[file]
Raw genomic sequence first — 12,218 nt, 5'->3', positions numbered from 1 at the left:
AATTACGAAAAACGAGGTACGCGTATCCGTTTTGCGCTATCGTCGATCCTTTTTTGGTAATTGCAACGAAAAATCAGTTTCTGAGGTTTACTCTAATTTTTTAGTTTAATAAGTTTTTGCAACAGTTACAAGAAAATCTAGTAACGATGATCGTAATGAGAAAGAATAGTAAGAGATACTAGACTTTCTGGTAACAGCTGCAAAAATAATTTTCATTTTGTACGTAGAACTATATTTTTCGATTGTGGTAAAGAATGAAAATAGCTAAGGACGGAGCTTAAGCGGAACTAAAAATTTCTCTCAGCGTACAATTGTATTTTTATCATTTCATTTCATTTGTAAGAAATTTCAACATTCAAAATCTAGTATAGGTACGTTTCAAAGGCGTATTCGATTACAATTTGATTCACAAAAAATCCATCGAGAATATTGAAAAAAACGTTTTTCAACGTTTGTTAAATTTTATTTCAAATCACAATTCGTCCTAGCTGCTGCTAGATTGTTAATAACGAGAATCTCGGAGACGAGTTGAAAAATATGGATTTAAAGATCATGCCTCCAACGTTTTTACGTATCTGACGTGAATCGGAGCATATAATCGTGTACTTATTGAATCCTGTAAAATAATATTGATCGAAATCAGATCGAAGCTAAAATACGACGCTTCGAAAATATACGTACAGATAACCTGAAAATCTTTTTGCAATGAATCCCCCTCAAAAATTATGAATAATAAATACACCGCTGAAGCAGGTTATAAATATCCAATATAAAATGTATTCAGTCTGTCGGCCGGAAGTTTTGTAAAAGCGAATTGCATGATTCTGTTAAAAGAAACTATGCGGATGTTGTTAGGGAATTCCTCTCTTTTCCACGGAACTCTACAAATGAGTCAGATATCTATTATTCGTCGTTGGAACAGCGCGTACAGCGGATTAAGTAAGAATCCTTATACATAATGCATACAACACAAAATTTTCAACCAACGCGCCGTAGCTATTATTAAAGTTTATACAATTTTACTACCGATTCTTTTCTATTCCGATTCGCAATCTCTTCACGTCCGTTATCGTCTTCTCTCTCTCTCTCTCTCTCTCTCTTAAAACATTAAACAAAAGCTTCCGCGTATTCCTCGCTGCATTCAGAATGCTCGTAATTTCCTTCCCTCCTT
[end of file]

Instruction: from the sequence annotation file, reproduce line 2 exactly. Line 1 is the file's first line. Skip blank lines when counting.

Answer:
AATTACGAAAAACGAGGTACGCGTATCCGTTTTGCGCTATCGTCGATCCTTTTTTGGTAATTGCAACGAAAAATCAGTTTCTGAGGTTTACTCTAATTTTTTAGTTTAATAAGTTTTTGCAACAGTTACAAGAAAATCTAGTAACGATGATCGTAATGAGAAAGAATAGTAAGAGATACTAGACTTTCTGGTAACAGCTGCAAAAATAATTTTCATTTTGTACGTAGAACTATATTTTTCGATTGTGGTAAAGAATGAAAATAGCTAAGGACGGAGCTTAAGCGGAACTAAAAATTTCTCTCAGCGTACAATTGTATTTTTATCATTTCATTTCATTTGTAAGAAATTTCAACATTCAAAATCTAGTATAGGTACGTTTCAAAGGCGTATTCGATTACAATTTGATTCACAAAAAATCCATCGAGAATATTGAAAAAAACGTTTTTCAACGTTTGTTAAATTTTATTTCAAATCACAATTCGTCCTAGCTGCTGCTAGATTGTTAATAACGAGAATCTCGGAGACGAGTTGAAAAATATGGATTTAAAGATCATGCCTCCAACGTTTTTACGTATCTGACGTGAATCGGAGCATATAATCGTGTACTTATTGAATCCTGTAAAATAATATTGATCGAAATCAGATCGAAGCTAAAATACGACGCTTCGAAAATATACGTACAGATAACCTGAAAATCTTTTTGCAATGAATCCCCCTCAAAAATTATGAATAATAAATACACCGCTGAAGCAGGTTATAAATATCCAATATAAAATGTATTCAGTCTGTCGGCCGGAAGTTTTGTAAAAGCGAATTGCATGATTCTGTTAAAAGAAACTATGCGGATGTTGTTAGGGAATTCCTCTCTTTTCCACGGAACTCTACAAATGAGTCAGATATCTATTATTCGTCGTTGGAACAGCGCGTACAGCGGATTAAGTAAGAATCCTTATACATAATGCATACAACACAAAATTTTCAACCAACGCGCCGTAGCTATTATTAAAGTTTATACAATTTTACTACCGATTCTTTTCTATTCCGATTCGCAATCTCTTCACGTCCGTTATCGTCTTCTCTCTCTCTCTCTCTCTCTCTCTTAAAACATTAAACAAAAGCTTCCGCGTATTCCTCGCTGCATTCAGAATGCTCGTAATTTCCTTCCCTCCTT